Andy Pilney: American football player and coach, baseball player (1913 - 1996)
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Andy Pilney
American football player and coach, baseball player

Andy Pilney

Andy Pilney
The basics

Quick Facts

Intro American football player and coach, baseball player
Was Athlete Baseball player American football player
From United States of America
Field Sports
Gender male
Birth 13 January 1913, Frontenac, USA
Death 15 September 1996, Kenner, USA (aged 83 years)
Star sign Capricorn
Sports Teams
Notre Dame Fighting Irish football
The details (from wikipedia)


Antone James "Andy" Pilney (January 19, 1913 – September 15, 1996) was an American football coach and player of football and baseball. He played football and baseball at the University of Notre Dame in the mid-1930s and then professional baseball from 1936 to 1939. Pilney had a three-game stint in Major League Baseball with the Boston Bees in July 1936. He served as the head football coach at Tulane University from 1954 to 1961, compiling a record of 25–49–6.

College playing career

Pilney played football as a halfback at Notre Dame. In 1935, he led the Irish to a come-from-behind win against top-ranked Ohio State in a contest considered to be a "Game of the Century". Pilney was selected by the Detroit Lions in the third round (26th overall pick) of the 1936 NFL Draft.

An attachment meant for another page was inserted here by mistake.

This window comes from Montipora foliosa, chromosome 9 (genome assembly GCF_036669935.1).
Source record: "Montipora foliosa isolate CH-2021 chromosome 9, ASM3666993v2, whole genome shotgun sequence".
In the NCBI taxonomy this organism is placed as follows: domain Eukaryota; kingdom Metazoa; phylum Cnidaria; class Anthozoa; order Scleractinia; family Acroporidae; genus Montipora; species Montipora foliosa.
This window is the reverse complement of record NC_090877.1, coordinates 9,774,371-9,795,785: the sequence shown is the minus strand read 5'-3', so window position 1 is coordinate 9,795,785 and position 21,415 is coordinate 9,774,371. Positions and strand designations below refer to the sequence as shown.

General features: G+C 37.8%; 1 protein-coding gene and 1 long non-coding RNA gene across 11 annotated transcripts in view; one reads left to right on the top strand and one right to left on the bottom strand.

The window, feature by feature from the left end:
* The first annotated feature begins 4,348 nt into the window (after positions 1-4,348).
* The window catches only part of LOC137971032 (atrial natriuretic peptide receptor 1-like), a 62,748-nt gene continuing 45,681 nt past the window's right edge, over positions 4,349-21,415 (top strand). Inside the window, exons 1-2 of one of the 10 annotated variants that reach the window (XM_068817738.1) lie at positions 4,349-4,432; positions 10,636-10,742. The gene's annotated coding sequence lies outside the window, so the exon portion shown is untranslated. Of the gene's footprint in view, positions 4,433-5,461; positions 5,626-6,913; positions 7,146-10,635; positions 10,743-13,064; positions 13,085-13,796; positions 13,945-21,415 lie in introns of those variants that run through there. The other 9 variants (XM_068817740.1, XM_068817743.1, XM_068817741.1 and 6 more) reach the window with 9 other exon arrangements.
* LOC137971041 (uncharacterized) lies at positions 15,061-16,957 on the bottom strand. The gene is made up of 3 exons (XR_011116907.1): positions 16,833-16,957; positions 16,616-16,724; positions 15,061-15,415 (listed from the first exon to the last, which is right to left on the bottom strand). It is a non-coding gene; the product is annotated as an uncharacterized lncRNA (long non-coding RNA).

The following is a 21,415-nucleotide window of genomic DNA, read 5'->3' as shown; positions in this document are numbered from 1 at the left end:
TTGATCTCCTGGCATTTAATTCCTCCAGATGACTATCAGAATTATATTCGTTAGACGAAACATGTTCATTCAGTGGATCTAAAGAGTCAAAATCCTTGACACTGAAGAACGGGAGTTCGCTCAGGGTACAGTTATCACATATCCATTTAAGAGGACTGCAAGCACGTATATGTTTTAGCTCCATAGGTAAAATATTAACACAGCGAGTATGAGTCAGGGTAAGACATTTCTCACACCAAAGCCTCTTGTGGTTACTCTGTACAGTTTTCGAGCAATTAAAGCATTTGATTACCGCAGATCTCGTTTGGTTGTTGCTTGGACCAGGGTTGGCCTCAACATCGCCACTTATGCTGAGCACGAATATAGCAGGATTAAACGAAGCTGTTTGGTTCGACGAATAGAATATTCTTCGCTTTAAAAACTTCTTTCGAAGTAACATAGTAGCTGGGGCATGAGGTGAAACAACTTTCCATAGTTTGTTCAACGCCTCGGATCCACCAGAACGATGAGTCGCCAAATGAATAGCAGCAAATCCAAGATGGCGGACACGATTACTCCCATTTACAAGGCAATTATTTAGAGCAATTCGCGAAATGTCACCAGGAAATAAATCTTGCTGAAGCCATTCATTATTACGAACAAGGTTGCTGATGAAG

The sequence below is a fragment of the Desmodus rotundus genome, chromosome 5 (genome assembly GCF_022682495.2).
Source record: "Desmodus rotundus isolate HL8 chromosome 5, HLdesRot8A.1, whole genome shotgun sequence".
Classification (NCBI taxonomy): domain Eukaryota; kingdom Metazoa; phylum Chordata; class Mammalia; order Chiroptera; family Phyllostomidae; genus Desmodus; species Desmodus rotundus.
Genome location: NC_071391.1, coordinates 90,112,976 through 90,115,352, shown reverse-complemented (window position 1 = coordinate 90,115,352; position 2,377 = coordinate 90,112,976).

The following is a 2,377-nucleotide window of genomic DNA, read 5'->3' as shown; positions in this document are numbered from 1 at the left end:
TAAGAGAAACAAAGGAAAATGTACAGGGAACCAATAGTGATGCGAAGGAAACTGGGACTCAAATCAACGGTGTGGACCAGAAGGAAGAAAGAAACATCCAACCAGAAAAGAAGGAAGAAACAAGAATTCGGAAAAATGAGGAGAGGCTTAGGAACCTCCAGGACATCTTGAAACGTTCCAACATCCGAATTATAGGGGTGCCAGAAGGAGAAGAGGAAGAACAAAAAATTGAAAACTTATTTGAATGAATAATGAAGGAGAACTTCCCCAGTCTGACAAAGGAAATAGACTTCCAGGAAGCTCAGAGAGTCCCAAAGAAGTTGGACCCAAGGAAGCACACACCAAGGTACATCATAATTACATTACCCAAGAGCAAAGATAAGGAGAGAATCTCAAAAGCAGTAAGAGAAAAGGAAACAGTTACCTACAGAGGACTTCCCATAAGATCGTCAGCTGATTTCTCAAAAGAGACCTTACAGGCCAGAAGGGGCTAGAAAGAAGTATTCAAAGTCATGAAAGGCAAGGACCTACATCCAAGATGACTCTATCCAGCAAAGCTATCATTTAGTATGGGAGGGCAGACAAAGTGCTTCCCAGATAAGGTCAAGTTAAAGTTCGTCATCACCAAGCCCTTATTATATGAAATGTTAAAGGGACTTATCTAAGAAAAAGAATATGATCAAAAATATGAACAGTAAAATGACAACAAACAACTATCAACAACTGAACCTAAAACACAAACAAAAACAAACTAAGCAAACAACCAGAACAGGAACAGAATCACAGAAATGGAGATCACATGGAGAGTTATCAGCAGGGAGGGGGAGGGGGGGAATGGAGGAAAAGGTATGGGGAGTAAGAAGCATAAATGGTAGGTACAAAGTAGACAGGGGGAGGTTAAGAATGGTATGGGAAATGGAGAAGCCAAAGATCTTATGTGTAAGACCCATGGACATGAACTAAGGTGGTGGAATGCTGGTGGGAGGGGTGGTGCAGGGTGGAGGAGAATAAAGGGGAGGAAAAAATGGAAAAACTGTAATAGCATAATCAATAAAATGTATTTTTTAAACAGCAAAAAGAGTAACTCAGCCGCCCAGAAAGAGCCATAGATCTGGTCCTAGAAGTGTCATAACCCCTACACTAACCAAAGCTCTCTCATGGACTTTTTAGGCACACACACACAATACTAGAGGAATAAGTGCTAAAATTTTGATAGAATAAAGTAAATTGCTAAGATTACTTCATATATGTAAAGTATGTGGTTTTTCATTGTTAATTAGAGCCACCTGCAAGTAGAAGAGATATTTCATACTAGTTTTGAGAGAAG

Professional baseball career

Pilney began his professional baseball career in 1936 as an outfielder. While he spent most of the season with the minor league Syracuse Chiefs, he played three games with the Boston Bees in July. He appeared twice as a pinch hitter and once as a pinch runner, but did not play the field. He continued to play in the minors until 1939.

Coaching career

Pilney began his college football coaching career in 1942 when he was hired as backfield coach at Washington University in St. Louis.

His final game at Tulane on November 25, 1961 resulted in a 62–0 loss to rival LSU at Baton Rouge, Louisiana. Pilney's successor, Tommy O'Boyle, also lost his final game at the helm of the Green Wave in 1965 to LSU by the same score, 62–0 in Baton Rouge.

Life after coaching

Following his departure from Tulane, Pilney continued to live in the New Orleans area, in the Jefferson Parish suburb of Metairie. He served three terms on the Jefferson Parish Council representing District 4 from 1964 to 1976.

Head coaching record

Year Team Overall Conference Standing Bowl/playoffs
Tulane Green Wave (Southeastern Conference)
1954 Tulane 1–6–3 1–6–1 10th
1955 Tulane 5–4–1 3–3–1 T–6th
1956 Tulane 6–4 3–3 T–6th
1957 Tulane 2–8 1–5 11th
1958 Tulane 3–7 1–5 11th
1959 Tulane 3–6–1 0–5–1 11th
1960 Tulane 3–6–1 1–4–1 10th
1961 Tulane 2–8 1–5 T–10th
Tulane: 25–49–6 11–36–4
Total: 25–49–6
The contents of this page are sourced from Wikipedia article on 15 May 2020. The contents are available under the CC BY-SA 4.0 license.
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